“Terrific.” That is fourteen-year-old Doug Sweiteck’s sardonic response to pretty much everything, say Maryville, a tiny upstate New York town where his family has abruptly moved from Long Island in the late summer of 1968. With the dubious help of a shifty friend, his father has found a factory job and complains bitterly and unceasingly about the pay, his boss, and pretty much everything else. That is, when he’s not pounding away literally and figuratively on his sons. He’s got three – in addition to his youngest Doug, there’s his juvenile delinquent middle son (who also pounds on Doug) and Luke, the oldest who is serving in Vietnam as the story begins. The one family member that all the family males seem to care deeply about and vice versa is their mother who scurries quietly about coping with the harshness of their lives.
But this is not a story about harsh lives as much as it is about getting beyond and above harshness and hard times. Drifting aimlessly through his new town Doug happens upon the town library where he encounters an Audubon painting of an arctic tern in a book on display and is captivated by it. A kind librarian notices his repeat visits and begins to teach Doug how to draw it and other birds in the book. A girl named Lil notices, too, and before long Doug has a very good friend, a job delivering for her grocery-storeowner father, and is beginning to connect to people in the town. School opens and after a rocky start, Doug starts to learn in ways he hadn’t in Long Island. Things\might even be going well for him, but just as he begins to settle in, his brother Luke returns from Vietnam creating more complications for the family. The war, in fact, is an underlying presence throughout the book as it turns out that several people Doug encounters have been affected one way or another by it.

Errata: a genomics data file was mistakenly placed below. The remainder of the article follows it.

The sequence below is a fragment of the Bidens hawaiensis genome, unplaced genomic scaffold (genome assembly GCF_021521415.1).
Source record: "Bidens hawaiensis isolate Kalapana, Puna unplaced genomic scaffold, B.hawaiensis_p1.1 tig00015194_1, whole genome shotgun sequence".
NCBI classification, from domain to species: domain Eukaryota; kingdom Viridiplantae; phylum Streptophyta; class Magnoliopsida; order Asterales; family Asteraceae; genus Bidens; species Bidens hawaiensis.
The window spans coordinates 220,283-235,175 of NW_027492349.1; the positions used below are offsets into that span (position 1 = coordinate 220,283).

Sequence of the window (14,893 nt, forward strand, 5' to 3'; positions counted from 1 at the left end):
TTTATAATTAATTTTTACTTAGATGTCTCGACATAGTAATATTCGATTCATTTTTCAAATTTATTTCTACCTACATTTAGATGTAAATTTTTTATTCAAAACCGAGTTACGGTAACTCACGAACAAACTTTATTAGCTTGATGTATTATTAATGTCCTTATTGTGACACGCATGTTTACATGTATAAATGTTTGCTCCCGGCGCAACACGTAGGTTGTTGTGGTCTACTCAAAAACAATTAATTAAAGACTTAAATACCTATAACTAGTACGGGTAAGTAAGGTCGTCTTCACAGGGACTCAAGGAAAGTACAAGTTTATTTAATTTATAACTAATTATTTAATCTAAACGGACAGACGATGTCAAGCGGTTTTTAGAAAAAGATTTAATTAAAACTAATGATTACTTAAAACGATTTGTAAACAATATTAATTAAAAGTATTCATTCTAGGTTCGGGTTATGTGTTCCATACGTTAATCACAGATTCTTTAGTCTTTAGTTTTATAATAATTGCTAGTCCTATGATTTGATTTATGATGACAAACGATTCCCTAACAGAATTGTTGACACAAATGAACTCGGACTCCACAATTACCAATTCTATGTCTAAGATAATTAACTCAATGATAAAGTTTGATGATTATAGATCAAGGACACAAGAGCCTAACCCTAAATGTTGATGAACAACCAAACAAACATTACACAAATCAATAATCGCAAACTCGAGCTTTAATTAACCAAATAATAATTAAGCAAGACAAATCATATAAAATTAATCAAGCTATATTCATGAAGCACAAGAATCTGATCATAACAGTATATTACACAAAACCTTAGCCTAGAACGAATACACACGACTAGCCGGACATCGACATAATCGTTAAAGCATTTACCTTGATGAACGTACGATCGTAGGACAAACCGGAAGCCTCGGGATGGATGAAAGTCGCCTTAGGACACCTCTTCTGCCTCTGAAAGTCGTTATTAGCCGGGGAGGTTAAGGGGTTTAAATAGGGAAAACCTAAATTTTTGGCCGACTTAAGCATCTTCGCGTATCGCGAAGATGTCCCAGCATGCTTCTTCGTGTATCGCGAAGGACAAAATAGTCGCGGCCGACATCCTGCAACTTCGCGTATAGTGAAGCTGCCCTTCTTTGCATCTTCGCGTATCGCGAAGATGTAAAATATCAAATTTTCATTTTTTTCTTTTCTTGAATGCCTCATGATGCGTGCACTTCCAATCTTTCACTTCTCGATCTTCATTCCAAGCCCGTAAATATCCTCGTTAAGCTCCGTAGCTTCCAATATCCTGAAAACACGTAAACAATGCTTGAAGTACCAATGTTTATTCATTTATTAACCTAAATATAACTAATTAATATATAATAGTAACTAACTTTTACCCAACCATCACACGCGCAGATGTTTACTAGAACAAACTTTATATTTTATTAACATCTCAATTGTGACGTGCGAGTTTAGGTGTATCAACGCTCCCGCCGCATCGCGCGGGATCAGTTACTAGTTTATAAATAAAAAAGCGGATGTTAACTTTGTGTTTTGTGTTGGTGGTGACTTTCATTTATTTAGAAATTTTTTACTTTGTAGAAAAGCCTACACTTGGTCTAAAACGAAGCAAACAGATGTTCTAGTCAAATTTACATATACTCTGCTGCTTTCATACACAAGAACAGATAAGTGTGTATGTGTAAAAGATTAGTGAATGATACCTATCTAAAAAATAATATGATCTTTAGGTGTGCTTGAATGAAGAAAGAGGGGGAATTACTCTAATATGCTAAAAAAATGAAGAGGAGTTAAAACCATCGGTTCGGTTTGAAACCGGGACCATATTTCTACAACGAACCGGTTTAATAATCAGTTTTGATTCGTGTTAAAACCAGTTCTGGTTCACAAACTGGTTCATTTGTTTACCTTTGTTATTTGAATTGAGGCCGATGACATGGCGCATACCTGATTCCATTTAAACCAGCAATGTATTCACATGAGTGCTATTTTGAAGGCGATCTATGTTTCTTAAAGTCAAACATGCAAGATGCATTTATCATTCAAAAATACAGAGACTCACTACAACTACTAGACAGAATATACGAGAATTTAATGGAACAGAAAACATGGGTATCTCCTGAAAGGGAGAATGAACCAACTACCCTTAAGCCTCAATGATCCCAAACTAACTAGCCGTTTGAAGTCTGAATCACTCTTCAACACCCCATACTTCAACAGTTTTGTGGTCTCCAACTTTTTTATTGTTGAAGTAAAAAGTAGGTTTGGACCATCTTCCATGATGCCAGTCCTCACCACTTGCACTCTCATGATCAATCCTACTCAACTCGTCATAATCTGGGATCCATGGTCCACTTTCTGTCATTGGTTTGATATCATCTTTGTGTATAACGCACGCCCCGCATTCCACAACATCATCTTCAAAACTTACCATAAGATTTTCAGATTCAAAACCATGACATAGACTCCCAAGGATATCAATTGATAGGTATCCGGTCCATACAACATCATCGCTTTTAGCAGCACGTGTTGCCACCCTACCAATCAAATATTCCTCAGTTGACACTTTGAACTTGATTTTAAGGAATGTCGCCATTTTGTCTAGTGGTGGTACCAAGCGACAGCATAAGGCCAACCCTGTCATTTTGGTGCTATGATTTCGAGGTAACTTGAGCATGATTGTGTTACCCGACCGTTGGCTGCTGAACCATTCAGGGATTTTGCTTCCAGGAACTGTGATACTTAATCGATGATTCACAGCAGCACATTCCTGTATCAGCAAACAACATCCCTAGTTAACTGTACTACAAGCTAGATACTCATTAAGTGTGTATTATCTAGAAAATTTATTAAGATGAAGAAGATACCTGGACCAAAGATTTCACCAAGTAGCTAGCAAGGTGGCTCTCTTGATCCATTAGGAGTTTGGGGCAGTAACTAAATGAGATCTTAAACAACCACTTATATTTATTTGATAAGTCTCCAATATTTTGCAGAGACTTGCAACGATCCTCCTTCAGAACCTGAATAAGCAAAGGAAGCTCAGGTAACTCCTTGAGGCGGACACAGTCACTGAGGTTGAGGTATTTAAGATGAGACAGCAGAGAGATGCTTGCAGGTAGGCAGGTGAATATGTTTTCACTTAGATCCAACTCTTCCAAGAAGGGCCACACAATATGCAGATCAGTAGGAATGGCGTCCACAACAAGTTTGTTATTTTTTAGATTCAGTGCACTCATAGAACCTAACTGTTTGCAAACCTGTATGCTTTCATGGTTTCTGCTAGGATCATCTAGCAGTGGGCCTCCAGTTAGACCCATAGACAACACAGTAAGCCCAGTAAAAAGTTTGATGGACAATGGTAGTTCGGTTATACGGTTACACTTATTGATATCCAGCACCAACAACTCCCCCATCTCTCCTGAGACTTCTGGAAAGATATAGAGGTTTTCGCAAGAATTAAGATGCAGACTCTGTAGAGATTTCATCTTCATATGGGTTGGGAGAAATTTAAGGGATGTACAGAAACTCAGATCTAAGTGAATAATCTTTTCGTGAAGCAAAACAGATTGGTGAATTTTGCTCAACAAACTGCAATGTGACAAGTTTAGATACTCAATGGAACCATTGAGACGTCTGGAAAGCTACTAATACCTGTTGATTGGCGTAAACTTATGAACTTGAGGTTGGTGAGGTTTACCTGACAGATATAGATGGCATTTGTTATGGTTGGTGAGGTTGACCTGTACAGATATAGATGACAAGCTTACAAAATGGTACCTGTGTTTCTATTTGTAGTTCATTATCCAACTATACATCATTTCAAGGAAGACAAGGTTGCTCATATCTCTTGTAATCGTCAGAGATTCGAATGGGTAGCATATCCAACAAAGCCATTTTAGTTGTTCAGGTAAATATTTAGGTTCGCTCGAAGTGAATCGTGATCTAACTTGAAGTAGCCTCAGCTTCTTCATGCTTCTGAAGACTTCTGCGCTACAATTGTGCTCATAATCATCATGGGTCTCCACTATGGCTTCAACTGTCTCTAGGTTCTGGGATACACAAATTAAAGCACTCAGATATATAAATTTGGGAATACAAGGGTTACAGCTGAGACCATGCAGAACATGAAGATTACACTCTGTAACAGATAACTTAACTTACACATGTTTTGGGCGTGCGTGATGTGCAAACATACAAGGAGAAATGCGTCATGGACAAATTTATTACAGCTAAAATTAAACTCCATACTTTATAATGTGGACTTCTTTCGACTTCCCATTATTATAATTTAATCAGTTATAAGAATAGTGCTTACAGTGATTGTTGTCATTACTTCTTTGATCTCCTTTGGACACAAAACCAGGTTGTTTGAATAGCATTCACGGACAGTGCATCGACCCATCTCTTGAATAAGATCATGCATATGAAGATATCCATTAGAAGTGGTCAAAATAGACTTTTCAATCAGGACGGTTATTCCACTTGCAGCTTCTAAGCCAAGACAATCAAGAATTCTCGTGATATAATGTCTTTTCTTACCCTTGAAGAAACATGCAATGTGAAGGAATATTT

The somber aspects of the novel are lightened by many delightful moments of humor, lightheartedness, and joy; it is all and all, a moving and transcendent reading experience. Doug first appeared as a minor character in Schmidt’s Newbery Honor title, The Wednesday Wars, and while the books work nicely as companions Okay for Now stands beautifully on its own.
Reviewed by : ME
Themes : FAMILY LIFE. ART. BULLIES. HISTORICAL FICTION.
CRITICS HAVE SAID
This is Schmidt’s best novel yet; darker than The Wednesday Wars and written with more restraint, but with the same expert attention to voice, character and big ideas.
Readers will miss Doug and his world when they’re done, and will feel richer for having experienced his engaging, tough, and endearing story.
School Library Journal
IF YOU LOVE THIS BOOK, THEN TRY:
Schmidt, Gary. The Wednesday Wars. Clarion Books, 2007.
Choldenko, Gennifer. Al Capone Does My Shirts. Puffin, 2006.
Lee, Harper. To Kill a Mockingbird. Grand Central Publishing, 1988.